£3.5m bid to create new woodland in Yorkshire Dales

The Woodland Trust is calling on the public to help raise funds to buy Snaizeholme, near Hawes, and create new woods and other habitats on the site.

£3.5m bid to create new woodland in Yorkshire Dales

The Woodland Trust is launching a £3.5 million drive to buy 550 acres of the Yorkshire Dales and create new wooded habitat for rare red squirrels.

The conservation charity is appealing to the public to help it raise funds to buy Snaizeholme, a bleak, open landscape near to Hawes, where the Wensleydale cheese famously favoured by Wallace and Gromit is made.

If the trust is successful in purchasing the site, it aims to plant trees and help woods naturally regenerate to create new native woodland within a mosaic of habitats that will also include meadows, grassland and peatland.

Red squirrels have made their home at Snaizeholme (Danny Lawson/PA)
Red squirrels have made their home at Snaizeholme (Danny Lawson/PA)

The farmland site, which is near to the Ribblehead Viaduct and the long-distance Pennine Way walking trail, is on the open market so the Woodland Trust needs to complete the sale by the end of June.

The £3.5 million it hopes to raise would cover the cost not only of the land but also of the tree planting and woodland regeneration work, which the trust says is sorely needed in a wider landscape that has less than 5% tree cover.

The Woodland Trust said Snaizeholme would become a flagship woodland regeneration scheme for the wider Northern Forest project, and links in with the woodland strategy of the Yorkshire Dales National Park, in which it sits.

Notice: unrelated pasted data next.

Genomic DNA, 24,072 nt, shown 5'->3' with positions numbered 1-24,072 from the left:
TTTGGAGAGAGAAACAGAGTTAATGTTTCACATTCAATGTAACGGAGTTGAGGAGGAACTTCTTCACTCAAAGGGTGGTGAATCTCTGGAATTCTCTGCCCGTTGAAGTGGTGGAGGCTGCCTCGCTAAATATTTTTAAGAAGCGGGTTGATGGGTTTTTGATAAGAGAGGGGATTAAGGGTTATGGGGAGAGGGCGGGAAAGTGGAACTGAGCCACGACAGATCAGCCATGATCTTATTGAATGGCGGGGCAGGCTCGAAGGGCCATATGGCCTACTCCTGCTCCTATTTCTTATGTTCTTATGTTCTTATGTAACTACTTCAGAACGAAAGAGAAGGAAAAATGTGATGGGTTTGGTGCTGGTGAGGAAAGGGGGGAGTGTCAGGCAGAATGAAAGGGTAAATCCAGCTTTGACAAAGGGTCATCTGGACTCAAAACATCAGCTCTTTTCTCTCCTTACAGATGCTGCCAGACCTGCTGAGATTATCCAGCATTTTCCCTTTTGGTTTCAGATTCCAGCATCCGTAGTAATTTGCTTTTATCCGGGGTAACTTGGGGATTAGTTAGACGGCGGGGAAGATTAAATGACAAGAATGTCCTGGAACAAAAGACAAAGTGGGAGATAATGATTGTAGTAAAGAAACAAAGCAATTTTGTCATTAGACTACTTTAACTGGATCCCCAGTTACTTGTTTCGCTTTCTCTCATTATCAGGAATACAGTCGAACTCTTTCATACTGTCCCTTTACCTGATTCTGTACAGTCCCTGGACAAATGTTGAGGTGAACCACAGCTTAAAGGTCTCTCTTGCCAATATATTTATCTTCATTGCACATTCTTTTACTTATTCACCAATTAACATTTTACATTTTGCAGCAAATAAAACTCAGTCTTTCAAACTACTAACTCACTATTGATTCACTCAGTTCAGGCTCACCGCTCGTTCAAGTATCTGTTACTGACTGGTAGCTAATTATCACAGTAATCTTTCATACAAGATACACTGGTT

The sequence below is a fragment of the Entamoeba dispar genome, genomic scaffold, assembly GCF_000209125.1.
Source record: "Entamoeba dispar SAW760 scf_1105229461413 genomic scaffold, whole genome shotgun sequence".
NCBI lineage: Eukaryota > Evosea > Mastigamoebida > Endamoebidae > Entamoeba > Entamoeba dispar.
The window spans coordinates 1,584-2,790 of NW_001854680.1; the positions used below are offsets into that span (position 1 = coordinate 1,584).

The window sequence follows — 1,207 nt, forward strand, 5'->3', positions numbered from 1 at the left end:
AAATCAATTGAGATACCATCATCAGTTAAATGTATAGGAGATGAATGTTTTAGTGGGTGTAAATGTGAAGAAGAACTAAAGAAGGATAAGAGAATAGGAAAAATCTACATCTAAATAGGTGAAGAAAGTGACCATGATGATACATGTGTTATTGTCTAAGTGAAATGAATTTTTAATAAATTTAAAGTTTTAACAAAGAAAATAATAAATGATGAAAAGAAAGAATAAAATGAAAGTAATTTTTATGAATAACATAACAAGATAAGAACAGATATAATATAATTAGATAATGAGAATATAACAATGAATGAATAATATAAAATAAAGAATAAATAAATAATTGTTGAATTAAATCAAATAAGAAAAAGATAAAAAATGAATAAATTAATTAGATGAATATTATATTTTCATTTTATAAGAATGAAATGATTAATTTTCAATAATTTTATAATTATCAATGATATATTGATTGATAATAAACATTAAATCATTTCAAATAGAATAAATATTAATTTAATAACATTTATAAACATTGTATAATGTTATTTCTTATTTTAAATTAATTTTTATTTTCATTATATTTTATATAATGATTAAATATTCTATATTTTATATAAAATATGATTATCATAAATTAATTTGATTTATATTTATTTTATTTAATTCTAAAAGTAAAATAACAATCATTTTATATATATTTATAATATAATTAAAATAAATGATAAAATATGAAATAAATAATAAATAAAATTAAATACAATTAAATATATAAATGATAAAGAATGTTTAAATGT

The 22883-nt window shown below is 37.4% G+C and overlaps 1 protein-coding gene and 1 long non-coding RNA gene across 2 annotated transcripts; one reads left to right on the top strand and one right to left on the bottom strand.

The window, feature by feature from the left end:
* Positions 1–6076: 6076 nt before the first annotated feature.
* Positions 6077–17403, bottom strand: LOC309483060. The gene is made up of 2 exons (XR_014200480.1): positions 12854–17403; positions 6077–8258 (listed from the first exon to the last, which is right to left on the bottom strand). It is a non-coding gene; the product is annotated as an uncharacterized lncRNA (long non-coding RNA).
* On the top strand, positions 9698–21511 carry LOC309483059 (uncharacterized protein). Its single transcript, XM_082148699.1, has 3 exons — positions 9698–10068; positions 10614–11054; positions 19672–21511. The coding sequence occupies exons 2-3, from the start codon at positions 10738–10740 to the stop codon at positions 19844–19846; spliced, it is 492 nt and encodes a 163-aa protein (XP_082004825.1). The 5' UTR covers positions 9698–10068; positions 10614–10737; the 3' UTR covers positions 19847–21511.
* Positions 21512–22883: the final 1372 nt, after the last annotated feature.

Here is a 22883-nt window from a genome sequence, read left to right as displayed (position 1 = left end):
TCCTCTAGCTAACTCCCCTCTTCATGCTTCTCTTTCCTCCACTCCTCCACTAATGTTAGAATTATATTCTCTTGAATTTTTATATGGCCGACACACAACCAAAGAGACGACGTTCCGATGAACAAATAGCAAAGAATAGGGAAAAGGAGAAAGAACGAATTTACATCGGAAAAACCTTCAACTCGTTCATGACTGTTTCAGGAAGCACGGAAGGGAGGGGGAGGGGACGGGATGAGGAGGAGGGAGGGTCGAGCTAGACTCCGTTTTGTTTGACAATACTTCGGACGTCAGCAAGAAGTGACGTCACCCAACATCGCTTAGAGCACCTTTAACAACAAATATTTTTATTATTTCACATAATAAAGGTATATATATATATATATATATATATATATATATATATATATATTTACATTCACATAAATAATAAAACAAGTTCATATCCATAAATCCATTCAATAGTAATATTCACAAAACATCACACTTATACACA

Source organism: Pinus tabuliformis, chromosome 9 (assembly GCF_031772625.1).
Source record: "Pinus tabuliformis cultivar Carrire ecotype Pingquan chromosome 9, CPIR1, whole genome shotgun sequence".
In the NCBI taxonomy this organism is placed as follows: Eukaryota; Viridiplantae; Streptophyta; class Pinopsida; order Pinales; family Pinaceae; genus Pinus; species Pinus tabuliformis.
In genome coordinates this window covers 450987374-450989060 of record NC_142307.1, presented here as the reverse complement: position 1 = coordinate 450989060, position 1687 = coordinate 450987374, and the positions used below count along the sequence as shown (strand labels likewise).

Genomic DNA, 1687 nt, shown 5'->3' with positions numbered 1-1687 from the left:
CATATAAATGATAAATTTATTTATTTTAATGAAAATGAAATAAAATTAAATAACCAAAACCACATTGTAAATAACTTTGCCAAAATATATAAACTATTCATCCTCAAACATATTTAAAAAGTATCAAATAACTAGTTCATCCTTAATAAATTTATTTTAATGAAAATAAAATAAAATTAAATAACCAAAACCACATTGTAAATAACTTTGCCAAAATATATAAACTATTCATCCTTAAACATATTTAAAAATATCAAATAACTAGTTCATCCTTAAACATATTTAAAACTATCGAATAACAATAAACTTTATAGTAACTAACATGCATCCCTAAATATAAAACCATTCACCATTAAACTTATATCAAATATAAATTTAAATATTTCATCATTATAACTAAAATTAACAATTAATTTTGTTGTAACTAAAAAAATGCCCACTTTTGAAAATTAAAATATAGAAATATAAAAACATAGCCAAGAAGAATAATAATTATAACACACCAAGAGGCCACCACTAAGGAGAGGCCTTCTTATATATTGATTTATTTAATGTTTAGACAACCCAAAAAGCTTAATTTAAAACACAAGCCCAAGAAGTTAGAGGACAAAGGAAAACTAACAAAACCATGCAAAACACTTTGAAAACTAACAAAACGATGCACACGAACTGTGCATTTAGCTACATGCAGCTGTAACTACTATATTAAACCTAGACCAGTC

“It is a great chance to boost biodiversity at a time when the natural world is in crisis. Woodland birds will have a home there for the first time, and open scrub woodland should attract species like the black grouse.

“Trees will boost the water quality of the river and beck, safeguarding the resident otters, plus birds such as herons, grey wagtails, kingfishers and dippers.

“The Yorkshire Dales are of course well known for its wonderful culture, rolling landscape and villages and of course its Wensleydale cheese – the creamery is just four miles away from the site.

“If we’re successful we can enhance the area further by creating a unique and diverse woodland habitat.”

If it goes ahead, the scheme would look to link and buffer existing neighbouring woods, small patches of which are ancient woodland, with new woodland of native trees such as birch, oak, rowan, willow and Scots pine.

The trust hopes the existing wooded gullies would naturally regenerate, and it would also be restoring and caring for 167 acres of meadow and peatland as it seeks to create a mosaic of habitats which will include open valley bottom river meadows, upland grassland and montane scrub.

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